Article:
According to the A.C.L.U.’s complaint in Broward County, the district relied on materials from Mr. Sax as well as from the Gurian Institute, a Colorado-based business founded by Michael Gurian, the author of several books, including “Boys and Girls Learn Differently.”
The training materials, the complaint says, noted that “gently competitive lessons may be more impactful for boys” and that “lessons that incorporate emotions and emotional vocabulary” may have more impact for girls. Teachers were also advised to be “more tolerant of boys’ need to fidget or girls’ need to talk during class.”
Many of the schools that offer single-sex classes have struggled with student academic performance and are in high-poverty neighborhoods dominated by racial minorities.
“Parents really are starving for better options,” said Galen Sherwin, a senior staff attorney with the A.C.L.U. Women’s Rights Project. “And oftentimes school districts sell these options as the solution with inflated, unsupported supposed evidence.”
On a recent morning at Dillard Elementary in Fort Lauderdale, where 98 percent of the students are black and nearly all come from low-income families, MeLisa Dingle-Mason, a third-grade math teacher, echoed some of her training.
“I am able to push them to their level and include sports and different things,” she said of the boys she teaches for part of the day before swapping with a reading and social studies teacher to work with girls. She added that she liked to turn math sessions into games because boys “like competition.”
The boys in her class appeared busy and eager to work. Jaheim Jones, 8, said he preferred a girl-free zone at school because girls are “bossy.”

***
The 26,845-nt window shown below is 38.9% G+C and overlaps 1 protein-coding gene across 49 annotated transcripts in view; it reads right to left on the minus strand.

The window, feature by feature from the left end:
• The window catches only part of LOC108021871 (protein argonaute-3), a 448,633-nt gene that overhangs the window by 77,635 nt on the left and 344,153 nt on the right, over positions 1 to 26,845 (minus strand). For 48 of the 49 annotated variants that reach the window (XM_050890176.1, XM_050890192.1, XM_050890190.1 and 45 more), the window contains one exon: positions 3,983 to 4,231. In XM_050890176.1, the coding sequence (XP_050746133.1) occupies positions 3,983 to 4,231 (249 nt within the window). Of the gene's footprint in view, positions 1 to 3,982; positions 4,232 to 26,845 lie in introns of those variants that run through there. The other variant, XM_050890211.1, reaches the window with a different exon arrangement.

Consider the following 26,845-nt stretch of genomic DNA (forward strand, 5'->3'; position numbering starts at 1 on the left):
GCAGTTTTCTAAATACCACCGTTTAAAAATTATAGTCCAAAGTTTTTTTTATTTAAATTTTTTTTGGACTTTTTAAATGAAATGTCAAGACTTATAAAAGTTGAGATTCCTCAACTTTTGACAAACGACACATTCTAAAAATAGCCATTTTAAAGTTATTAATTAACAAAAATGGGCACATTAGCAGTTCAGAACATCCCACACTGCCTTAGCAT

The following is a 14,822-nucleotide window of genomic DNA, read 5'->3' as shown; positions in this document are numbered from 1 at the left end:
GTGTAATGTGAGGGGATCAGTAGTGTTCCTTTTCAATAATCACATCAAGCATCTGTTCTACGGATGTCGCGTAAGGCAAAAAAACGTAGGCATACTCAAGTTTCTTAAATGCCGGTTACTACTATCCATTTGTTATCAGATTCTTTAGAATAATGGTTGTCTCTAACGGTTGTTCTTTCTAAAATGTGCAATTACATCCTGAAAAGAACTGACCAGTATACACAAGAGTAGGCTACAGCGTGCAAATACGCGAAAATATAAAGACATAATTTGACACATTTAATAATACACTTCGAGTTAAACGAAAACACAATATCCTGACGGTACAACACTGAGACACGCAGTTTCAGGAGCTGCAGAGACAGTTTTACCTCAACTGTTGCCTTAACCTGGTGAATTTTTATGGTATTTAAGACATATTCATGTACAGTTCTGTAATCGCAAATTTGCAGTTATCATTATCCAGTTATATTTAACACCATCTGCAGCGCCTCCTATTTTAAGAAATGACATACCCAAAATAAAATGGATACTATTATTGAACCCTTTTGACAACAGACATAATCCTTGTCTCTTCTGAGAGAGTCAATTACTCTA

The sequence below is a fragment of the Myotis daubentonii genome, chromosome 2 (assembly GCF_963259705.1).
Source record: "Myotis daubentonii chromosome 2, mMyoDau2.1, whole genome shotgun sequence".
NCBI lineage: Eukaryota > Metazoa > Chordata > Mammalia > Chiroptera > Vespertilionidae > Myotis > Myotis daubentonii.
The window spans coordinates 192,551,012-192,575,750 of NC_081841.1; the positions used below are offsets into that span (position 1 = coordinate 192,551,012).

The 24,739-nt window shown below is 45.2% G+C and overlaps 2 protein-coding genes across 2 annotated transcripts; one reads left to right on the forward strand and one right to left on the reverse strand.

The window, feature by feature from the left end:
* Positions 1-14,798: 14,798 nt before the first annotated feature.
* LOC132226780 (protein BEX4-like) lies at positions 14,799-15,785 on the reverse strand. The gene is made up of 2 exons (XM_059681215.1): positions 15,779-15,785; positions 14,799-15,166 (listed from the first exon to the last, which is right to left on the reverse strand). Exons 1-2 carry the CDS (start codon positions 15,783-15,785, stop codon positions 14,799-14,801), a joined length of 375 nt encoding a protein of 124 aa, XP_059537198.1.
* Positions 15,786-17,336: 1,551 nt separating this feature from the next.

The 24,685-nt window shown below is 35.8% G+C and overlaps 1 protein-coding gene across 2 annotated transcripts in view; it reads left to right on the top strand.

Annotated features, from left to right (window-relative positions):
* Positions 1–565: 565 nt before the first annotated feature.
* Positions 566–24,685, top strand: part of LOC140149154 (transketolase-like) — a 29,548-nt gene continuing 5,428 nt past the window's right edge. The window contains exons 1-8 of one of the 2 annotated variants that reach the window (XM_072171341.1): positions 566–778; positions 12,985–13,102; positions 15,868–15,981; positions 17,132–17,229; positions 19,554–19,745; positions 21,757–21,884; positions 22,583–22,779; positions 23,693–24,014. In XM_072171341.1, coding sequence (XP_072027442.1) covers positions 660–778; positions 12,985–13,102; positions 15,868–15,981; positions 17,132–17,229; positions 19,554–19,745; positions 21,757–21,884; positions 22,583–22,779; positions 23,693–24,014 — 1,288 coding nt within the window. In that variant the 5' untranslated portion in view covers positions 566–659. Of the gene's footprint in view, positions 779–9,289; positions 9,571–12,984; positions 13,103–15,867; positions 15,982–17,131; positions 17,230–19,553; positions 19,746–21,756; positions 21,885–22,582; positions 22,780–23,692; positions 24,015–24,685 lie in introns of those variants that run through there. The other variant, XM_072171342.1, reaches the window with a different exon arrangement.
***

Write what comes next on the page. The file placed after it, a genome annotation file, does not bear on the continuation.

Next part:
Down the hall in a third-grade reading and social studies class, Ruth Louissaint, who was overseeing all girls at the time, showed a crate she kept in a storage room of fuzzy pastel blue sweaters for girls, saying they were more likely to feel cold than boys. For spelling and vocabulary lessons incorporating physical activity, Ms. Louissaint brought out hula hoops and small rubber balls for the girls. The boys would get yo-yos, bats and badminton rackets.
She said she taught the same curriculum to both but changed background details. So when playing music in class, for example, she tends to put on Michael Jackson for the boys, switching to more soothing music by groups like Enigma for the girls.
Angela Brown, the principal at Dillard, said boys in single-sex classes had better attendance than those in coeducational classes as well as better scores on state reading and math tests. But the biggest improvement was a decline in disciplinary infractions and bullying.
“Boys are trying to impress girls, and girls are trying to impress boys,” Ms. Brown said. “And we have removed that variable out of the way.”
Throughout Broward County, an external evaluation by Metis Associates, a research firm, found that after two years of offering single-gender classes in five schools, nearly half of the students experienced a decline in disciplinary referrals, detentions and suspensions compared with a year earlier.
A preliminary analysis of state test scores showed that about three-quarters of the students enrolled in single-sex classes improved their percentile rankings on reading scores, while close to 70 percent of elementary students in single-sex classes raised their scores in math.
Broward County officials said that although the district added two new single-sex options at a middle school this year, administrators were not planning to expand rapidly.